She'd lived in a nursing home for several years, beset with Alzheimer's and Parkinson's, and she slept most of the time. She'd been a widow for 41 years, and all but one of her siblings predeceased her. Imagine the reunion! Finally, her passing seemed peaceful; there were no signs of distress.
She had been absent from my life for years due to her illnesses, and it was a slow disappearance. Incremental losses are harder to mourn. Still, I am a bit surprised by how bereft I feel today. I am sad at losing my sweet Mam-ma, a loss of several years now, but one I'm grieving today. And I'm sad at the passage of time -- people, places, and times we enjoyed now gone. She was my last living grandparent, which underscores my sense of time flying by, never to be recovered.
Now we're waiting for the details of the arrangements and beginning to make plans for an unexpected trip to Tennessee. The formal traditions of saying good-bye will sweep us along: the visitation, where we'll see friends and relatives I haven't seen in years; the funeral service itself, which I hope includes my Mam-ma's favorite hymns; and the burial in an old cemetery I haven't visited since I was an adolescent. Oh, and let's not forget the food. In the American South, if a family member dies, prepare to be swamped with really good food.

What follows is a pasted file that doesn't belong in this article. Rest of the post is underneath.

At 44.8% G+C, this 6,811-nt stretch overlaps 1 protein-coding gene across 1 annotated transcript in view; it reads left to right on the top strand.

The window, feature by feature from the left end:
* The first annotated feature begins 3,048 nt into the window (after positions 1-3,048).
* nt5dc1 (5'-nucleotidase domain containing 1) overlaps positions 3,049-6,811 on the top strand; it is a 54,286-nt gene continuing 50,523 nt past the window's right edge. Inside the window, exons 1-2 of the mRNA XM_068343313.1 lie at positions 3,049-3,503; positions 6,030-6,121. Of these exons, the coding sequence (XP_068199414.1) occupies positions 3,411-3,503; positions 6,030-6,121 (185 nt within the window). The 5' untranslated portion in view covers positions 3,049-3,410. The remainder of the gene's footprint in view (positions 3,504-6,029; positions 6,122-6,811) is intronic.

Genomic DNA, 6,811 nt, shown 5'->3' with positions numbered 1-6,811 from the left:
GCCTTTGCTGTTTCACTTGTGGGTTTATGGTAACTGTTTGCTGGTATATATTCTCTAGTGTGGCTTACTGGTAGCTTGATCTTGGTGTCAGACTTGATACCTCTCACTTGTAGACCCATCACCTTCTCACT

I expect a phone call later on, telling us where we need to be and when. But until then, I'm going to fetch a letter I keep in my jewelry box, a letter my mother gave me last year when she found it in some other papers. It's addressed to my mother and dated March 27, 1968, two days after I was born. In it, Mam-ma writes:
You just don't know how much I wish I could come see you and that little baby today. Since I can't, I'm sending you this little note to let you know we are thinking about you. Isn't it a good feeling to hold your little baby in your arms? I just can't hardly wait to see her. . . . Give that little girl a big kiss for me.Even though she's been "gone" for almost a decade, she was always there, if that makes any sense. But now that she's really gone, the loss seems fresh, as if the intervening years between her full, active life and her death had never happened. I didn't lose my grandmother years ago; I lost her today.